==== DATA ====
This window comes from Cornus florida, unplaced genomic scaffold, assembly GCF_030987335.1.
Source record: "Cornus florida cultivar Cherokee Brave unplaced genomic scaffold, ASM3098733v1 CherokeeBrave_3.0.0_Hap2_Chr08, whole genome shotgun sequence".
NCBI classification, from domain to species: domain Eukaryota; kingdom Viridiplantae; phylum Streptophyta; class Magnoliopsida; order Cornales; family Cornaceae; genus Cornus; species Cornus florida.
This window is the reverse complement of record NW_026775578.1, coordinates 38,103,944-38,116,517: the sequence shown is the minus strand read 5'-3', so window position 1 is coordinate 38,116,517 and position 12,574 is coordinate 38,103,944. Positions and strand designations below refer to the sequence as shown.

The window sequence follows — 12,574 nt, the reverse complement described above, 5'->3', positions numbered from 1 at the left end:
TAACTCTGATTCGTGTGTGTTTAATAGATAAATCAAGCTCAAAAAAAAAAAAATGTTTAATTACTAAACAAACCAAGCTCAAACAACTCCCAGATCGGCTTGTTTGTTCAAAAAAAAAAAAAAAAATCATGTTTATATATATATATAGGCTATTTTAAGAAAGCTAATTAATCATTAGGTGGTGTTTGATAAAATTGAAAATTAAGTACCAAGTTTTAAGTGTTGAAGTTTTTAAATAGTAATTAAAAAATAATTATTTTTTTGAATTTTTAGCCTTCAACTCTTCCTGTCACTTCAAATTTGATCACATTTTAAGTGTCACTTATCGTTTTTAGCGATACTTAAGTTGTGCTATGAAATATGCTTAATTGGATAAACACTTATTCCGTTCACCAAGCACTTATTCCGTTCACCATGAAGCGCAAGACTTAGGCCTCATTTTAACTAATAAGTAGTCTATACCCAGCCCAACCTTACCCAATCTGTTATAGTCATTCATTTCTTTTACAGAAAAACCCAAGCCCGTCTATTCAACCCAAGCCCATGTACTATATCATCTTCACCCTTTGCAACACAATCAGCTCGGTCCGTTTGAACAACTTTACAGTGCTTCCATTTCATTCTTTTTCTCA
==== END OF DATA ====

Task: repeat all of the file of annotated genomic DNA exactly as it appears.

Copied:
This window comes from Cornus florida, unplaced genomic scaffold, assembly GCF_030987335.1.
Source record: "Cornus florida cultivar Cherokee Brave unplaced genomic scaffold, ASM3098733v1 CherokeeBrave_3.0.0_Hap2_Chr08, whole genome shotgun sequence".
NCBI classification, from domain to species: domain Eukaryota; kingdom Viridiplantae; phylum Streptophyta; class Magnoliopsida; order Cornales; family Cornaceae; genus Cornus; species Cornus florida.
This window is the reverse complement of record NW_026775578.1, coordinates 38,103,944-38,116,517: the sequence shown is the minus strand read 5'-3', so window position 1 is coordinate 38,116,517 and position 12,574 is coordinate 38,103,944. Positions and strand designations below refer to the sequence as shown.

The window sequence follows — 12,574 nt, the reverse complement described above, 5'->3', positions numbered from 1 at the left end:
TAACTCTGATTCGTGTGTGTTTAATAGATAAATCAAGCTCAAAAAAAAAAAAATGTTTAATTACTAAACAAACCAAGCTCAAACAACTCCCAGATCGGCTTGTTTGTTCAAAAAAAAAAAAAAAAATCATGTTTATATATATATATAGGCTATTTTAAGAAAGCTAATTAATCATTAGGTGGTGTTTGATAAAATTGAAAATTAAGTACCAAGTTTTAAGTGTTGAAGTTTTTAAATAGTAATTAAAAAATAATTATTTTTTTGAATTTTTAGCCTTCAACTCTTCCTGTCACTTCAAATTTGATCACATTTTAAGTGTCACTTATCGTTTTTAGCGATACTTAAGTTGTGCTATGAAATATGCTTAATTGGATAAACACTTATTCCGTTCACCAAGCACTTATTCCGTTCACCATGAAGCGCAAGACTTAGGCCTCATTTTAACTAATAAGTAGTCTATACCCAGCCCAACCTTACCCAATCTGTTATAGTCATTCATTTCTTTTACAGAAAAACCCAAGCCCGTCTATTCAACCCAAGCCCATGTACTATATCATCTTCACCCTTTGCAACACAATCAGCTCGGTCCGTTTGAACAACTTTACAGTGCTTCCATTTCATTCTTTTTCTCA